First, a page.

· The drivers are a mix of fraud prevention, resilience, customer confidence and compliance.
· A focus on cyber and information security results in contact being delegated to those with operational rather than budget responsibility.
· Roles which do not require understanding of the business are increasingly “co-sourced”, to joint operations serving a peer group and/or to trusted partners providing securities services. Those roles which are not outsourced commonly require skills mixes which cut across professional boundaries.
· It is therefore easier to get support for adding security components to employers’ existing training and continuous professional development and update programmes but the degree of “outsourcing” and “co-sourcing” means that the in-house skills to organise such additions are often lacking.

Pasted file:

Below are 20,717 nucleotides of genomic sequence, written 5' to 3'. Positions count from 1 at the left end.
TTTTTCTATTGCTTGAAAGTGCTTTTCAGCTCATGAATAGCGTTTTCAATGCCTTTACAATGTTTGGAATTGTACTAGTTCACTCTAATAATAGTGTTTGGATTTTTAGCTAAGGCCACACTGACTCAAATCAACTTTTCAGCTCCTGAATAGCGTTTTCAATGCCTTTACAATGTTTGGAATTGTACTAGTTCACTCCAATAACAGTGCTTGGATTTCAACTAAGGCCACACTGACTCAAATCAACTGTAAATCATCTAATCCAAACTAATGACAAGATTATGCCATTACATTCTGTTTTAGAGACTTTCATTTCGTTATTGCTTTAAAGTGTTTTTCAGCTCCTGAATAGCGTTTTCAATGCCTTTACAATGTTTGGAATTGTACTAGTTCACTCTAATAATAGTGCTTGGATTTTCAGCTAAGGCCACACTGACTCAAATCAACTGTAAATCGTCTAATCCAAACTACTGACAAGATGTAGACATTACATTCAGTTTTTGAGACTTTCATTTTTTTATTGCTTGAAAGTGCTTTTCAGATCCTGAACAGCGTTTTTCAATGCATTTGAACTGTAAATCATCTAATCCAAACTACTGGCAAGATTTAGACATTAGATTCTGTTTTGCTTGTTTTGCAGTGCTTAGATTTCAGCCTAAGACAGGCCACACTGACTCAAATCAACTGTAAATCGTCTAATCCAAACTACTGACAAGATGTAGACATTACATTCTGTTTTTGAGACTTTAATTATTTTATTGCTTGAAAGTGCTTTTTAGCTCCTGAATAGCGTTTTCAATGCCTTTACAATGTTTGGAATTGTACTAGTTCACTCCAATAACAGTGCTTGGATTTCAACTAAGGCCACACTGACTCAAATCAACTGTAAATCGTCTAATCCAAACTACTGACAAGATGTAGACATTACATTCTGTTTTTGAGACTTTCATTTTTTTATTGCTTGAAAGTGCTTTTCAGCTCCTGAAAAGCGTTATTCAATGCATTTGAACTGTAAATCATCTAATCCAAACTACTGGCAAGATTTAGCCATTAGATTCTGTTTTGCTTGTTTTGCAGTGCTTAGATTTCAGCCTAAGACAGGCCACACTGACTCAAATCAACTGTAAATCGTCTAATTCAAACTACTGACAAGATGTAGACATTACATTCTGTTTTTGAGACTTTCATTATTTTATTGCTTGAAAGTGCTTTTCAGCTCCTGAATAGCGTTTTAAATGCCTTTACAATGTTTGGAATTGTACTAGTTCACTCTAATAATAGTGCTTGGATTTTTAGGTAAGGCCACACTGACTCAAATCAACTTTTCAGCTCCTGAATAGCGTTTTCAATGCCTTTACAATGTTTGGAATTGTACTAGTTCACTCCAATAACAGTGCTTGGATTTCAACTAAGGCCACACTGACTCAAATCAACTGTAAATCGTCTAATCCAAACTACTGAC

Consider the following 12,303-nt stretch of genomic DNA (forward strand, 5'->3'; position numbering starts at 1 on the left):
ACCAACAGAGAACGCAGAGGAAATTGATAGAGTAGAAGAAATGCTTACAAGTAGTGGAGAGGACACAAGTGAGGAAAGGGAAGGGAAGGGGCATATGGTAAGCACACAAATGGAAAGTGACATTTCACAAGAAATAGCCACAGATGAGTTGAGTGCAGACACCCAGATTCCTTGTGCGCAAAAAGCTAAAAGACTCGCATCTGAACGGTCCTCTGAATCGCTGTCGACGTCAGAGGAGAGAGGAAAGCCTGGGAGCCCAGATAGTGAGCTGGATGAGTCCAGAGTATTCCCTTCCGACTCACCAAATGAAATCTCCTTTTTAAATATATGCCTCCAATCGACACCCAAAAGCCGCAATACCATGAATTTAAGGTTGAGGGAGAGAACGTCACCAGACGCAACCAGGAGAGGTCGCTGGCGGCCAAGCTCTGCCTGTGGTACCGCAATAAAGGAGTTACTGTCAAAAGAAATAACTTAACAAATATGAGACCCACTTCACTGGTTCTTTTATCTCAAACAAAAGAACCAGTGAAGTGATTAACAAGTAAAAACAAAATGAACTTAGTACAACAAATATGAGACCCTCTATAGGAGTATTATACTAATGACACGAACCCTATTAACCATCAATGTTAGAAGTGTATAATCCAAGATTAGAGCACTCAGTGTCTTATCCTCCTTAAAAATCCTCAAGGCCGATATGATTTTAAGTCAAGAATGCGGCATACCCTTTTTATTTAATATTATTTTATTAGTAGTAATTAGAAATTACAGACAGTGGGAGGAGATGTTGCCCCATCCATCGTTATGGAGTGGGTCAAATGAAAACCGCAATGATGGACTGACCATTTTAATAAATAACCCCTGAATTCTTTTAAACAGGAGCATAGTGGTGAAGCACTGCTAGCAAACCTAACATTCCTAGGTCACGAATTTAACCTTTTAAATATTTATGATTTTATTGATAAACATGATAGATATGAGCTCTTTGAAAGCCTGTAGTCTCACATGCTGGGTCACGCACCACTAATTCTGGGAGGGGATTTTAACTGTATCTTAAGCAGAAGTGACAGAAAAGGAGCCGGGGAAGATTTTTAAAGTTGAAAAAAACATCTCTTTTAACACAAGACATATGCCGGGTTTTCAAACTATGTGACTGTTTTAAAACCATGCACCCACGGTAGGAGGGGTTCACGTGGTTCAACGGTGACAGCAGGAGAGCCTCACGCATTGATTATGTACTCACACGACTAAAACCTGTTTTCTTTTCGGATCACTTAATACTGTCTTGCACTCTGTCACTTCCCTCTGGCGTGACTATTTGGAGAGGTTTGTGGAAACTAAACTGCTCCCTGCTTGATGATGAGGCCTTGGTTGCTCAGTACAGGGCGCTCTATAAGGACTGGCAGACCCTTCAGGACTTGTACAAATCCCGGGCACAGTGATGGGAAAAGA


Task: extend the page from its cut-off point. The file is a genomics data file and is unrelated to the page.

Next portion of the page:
· It appears (needs to be confirmed) that it is more effective to promote action on the part of those with budget and strategy responsibility via sector-based peer groups.
The Skills Gaps identified to date
· There was favourable comment on the e-Skills “Learning Outcomes Draft” as a check list to aid the assessment of recruits
· The Generic Gaps, common to all sectors, found to date were:
o Mobile: including identity, authorisation, data access, transactions and privacy
o Big Data: both for detection and for protection
o Cloud: including secure access and regulatory and liability issues
o Website Security, including and the handling of abuse and impersonation
o App Security, including the application of security by design disciplines
o Collaboration across cultural and professional boundaries